The science epistemological beliefs were measured using Science Epistemological Beliefs Questionnaire (SEBQ). This instrument was developed by Conley et al. (2004) to measure science epistemological beliefs. The instrument is a 26-Item questionnaire with 4 subscales as source (5 items), certainty (6 items), development (6 items) and justification (9 items). The items were rated on a 5-point Likert scale (1 = Strongly Disagree, 5 = Strongly Agree). The instrument had an overall reliability of 0.73. A level of reliability of 0.7 and above is considered appropriate and acceptable for studies (Ogunniyi, 1992; Gall, Borg, & Gall, 2003). The items for the source and certainty scales were reversed, consequently, scoring was reversed to reflect this. The instrument was administered to students in the two schools and in all the grades by the researcher assisted by the science teachers in the sampled schools. The administration of the instrument took 30 minutes. The data collection process took place in second term of the Kenyan school calendar. The scales and their descriptions are shown in Table 2.

Table 1. Sample characteristics by grade, gender and ethnicity.

Table 2. Science epistemological beliefs scales and their descriptions.

Adopted from Conley et al. (2004).

2.4. Data Analysis

The data from SEBQ were analyzed according to the sub-scales of the instrument. Each item in the instrument was worth a minimum of one point and a maximum of 5 points. Hence the minimum mark that a student could score was 26 and a maximum of 130 for all the sub-scales. Descriptive statistics were used to summarize raw data according to the objectives of the study. Inferential statistics were used to analyze quantitative data and test the research hypotheses. The hypotheses were accepted at a significance level of α = 0.05. To determine the effect of culture and gender on the development of science epistemological beliefs, independent sample t-tests were carried out. The t-test is an inferential statistical procedure used to determine whether means of two samples are significantly different (Fraenkel & Wallen, 2008). The dependent variable (science epistemological beliefs) was data in ratio scale, the groups were mutually exclusive, there were relationships between observations in each group and the independent variables (ethnicity and gender) were two categorical independent groups. In this regard, independent sample t-test was appropriate for this analysis (Gall, Borg, & Gall, 2003). Data analysis was conducted with the aid of Statistical Package for Social Sciences (SPSS) version 23.

3. Results

The results of the study are presented according to the objectives by first of all presenting descriptive statistics followed by inferential statistics.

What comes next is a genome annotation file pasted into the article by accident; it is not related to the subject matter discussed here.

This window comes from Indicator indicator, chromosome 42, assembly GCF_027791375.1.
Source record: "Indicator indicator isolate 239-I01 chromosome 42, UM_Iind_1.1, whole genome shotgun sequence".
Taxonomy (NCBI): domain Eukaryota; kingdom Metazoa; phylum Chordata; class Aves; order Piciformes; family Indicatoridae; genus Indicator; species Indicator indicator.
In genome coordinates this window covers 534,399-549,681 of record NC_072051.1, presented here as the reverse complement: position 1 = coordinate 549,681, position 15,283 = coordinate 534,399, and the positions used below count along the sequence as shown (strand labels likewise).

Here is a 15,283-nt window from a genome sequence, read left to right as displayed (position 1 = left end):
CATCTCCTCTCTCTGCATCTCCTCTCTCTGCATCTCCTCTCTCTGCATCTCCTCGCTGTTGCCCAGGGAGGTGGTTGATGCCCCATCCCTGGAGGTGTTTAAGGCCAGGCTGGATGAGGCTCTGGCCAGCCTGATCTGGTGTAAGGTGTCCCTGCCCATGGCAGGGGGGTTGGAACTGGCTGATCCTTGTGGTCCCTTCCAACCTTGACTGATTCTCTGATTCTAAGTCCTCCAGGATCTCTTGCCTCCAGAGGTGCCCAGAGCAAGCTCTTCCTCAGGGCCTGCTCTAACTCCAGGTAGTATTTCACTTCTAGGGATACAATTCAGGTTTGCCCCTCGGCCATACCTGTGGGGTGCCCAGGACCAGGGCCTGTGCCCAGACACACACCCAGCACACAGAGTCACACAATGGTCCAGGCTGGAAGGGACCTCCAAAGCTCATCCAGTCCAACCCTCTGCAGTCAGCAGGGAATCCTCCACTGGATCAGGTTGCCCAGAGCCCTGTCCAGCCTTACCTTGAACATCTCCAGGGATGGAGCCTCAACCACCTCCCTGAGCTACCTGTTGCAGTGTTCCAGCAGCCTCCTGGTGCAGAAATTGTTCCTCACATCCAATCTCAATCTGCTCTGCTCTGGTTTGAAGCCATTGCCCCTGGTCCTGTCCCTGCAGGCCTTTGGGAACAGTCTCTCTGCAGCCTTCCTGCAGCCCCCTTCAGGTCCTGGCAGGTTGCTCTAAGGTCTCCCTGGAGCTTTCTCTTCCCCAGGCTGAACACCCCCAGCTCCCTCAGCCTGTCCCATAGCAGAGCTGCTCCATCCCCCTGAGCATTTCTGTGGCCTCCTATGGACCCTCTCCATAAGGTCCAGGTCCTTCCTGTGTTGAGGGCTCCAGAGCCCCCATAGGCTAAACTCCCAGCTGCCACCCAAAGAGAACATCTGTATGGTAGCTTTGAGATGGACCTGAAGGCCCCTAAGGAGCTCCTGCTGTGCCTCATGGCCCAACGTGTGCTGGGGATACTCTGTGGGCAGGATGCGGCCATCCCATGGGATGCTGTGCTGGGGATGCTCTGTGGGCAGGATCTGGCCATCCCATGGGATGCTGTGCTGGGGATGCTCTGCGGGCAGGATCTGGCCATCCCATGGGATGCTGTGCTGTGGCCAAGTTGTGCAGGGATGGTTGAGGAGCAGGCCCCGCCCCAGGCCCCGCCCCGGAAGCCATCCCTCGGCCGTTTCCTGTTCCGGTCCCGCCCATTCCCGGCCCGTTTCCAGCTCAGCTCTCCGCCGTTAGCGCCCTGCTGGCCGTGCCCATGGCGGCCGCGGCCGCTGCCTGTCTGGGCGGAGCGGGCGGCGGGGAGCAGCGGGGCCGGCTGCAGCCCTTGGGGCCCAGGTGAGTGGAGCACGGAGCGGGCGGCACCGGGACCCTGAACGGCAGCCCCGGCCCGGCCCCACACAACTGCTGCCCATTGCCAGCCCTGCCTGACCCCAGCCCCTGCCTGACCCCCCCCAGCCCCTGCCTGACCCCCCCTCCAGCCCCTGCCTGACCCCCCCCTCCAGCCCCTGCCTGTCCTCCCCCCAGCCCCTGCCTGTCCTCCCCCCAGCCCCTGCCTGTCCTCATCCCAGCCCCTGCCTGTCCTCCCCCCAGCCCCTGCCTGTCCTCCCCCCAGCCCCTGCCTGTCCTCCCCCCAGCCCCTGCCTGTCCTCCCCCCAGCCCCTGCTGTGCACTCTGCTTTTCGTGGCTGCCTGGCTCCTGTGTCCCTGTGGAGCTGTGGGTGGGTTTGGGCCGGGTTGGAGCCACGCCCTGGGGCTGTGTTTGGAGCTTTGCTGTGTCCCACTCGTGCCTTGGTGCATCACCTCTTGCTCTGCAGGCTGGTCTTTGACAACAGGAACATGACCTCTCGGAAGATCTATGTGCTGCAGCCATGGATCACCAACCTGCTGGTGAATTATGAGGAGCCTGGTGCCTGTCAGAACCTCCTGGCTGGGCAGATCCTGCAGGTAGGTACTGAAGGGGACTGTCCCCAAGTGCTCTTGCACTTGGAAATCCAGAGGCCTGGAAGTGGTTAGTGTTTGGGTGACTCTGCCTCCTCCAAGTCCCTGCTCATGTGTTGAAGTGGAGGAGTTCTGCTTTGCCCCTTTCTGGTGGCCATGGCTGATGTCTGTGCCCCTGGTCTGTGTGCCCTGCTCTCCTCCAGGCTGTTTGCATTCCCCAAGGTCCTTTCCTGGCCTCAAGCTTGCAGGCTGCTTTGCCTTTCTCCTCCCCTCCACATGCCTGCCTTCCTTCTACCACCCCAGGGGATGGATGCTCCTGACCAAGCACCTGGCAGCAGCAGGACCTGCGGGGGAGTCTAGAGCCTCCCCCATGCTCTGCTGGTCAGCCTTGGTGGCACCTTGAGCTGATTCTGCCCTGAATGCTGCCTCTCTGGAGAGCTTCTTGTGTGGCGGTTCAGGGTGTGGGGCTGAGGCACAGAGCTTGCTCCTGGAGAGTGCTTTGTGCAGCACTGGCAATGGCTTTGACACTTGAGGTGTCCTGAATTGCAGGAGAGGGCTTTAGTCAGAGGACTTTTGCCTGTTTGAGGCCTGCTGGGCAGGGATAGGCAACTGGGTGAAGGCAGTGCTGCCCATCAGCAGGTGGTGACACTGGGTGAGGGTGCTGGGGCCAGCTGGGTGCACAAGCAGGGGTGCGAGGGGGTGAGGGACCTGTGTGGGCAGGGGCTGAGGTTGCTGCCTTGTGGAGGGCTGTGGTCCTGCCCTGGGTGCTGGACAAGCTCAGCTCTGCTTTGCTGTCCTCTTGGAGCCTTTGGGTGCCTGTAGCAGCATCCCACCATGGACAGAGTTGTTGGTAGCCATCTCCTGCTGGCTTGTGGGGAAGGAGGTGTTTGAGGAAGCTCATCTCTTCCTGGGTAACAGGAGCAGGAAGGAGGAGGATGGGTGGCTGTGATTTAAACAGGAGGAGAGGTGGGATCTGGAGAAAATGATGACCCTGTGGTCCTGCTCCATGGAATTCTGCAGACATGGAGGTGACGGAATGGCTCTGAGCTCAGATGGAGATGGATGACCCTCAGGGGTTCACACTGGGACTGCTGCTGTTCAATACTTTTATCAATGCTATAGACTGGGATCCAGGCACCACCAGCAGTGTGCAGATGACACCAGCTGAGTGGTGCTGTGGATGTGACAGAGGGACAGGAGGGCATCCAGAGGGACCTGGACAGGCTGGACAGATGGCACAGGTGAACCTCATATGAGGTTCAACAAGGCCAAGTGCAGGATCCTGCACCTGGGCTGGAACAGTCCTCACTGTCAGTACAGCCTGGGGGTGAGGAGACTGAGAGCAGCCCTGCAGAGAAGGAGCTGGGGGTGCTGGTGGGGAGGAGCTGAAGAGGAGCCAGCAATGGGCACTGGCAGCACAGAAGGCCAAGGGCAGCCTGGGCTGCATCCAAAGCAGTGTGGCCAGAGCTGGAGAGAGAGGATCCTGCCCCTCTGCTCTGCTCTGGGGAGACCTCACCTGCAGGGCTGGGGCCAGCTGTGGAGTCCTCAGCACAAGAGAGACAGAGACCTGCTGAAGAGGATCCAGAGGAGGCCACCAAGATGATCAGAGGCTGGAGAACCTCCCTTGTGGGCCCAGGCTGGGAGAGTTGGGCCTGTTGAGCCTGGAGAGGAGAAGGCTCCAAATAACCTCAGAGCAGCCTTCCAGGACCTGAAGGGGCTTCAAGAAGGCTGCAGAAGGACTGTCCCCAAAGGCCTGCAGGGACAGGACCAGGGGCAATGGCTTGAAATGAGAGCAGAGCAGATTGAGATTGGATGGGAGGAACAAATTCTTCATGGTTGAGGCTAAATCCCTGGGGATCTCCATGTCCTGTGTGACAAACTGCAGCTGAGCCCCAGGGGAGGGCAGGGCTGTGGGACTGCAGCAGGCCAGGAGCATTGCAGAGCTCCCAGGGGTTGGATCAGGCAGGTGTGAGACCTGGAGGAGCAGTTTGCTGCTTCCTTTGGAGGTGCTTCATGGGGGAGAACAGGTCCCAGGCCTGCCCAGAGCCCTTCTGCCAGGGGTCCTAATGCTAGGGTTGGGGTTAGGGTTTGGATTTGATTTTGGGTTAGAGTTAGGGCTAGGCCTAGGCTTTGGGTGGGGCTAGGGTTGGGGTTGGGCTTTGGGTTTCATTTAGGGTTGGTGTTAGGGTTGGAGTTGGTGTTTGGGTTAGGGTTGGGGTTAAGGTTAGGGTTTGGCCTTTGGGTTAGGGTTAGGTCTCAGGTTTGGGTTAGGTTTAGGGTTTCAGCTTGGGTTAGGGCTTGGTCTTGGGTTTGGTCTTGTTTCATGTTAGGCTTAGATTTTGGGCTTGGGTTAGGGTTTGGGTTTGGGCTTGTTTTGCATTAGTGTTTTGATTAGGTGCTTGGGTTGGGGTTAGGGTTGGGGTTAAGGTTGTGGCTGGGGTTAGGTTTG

3.1. Cultural Differences in Science Epistemological Beliefs

To determine the effect of culture on the development of science epistemological beliefs, the descriptive data analysis are first presented followed by t-test data analysis. Table 3 shows the descriptive statistics.

Table 3 indicates that all students had scores above the mid-point of 12.5 for source, 15 for certainty and development and 22.5 for justification. On the other hand, Abagusii students had higher mean scores in all the sub-scales (Source, Certainty and Development) except in the scale of Justification where the Luo students had higher scores. To determine whether these differences were statistically significant, independent sample t-tests were carried out. Table 4 shows the output of Levene’s test and independent sample t-test for the various subscales of SEBQ.

To test for the homogeneity of variances of the samples, Levene’s test was used. As can be seen from Table 4, the resulting p-values were greater than 0.05 showing that the variances of the samples were not statistically significant. Consequently, the t-tests are based on equal variances assumed.

It can be seen from Table 4 that there were statistically significant differences between the Abagusii students and Luo students in favor of Abagusii students in terms of Source of scientific knowledge [t(408) = 4.466, p < 0.05], Certainty of scientific knowledge [t(408) = 6.461, p < 0.05], and Development of scientific knowledge [t(408 = 2.724, p < 0.05)] as also evidenced by the mean differences. On the other hand, there were statistically significant differences between the Luo students and Abagusii students in favor of Luo students in terms of justification of scientific knowledge [t(408) = −3.930, p < 0.05] as also evidenced by the p value and mean difference. The effect sizes indicate that 43.1% of the variance in source of scientific knowledge, 60.8% of variance in certainty of scientific knowledge, 26.6% of variance in development of scientific knowledge and 38.1% of variance in justification of scientific knowledge was caused by cultural orientation of the students.

Table 3. Descriptive statistics of SEBQ scores by cultural setting.

Table 4. Levene’s tests for equality of variances and Independent sample t-tests by culture.

p = 0.05, MD = Mean Differences, SED = Standard Error Mean, ES = Effect Size.

3.2. Gender Differences in Science Epistemological Beliefs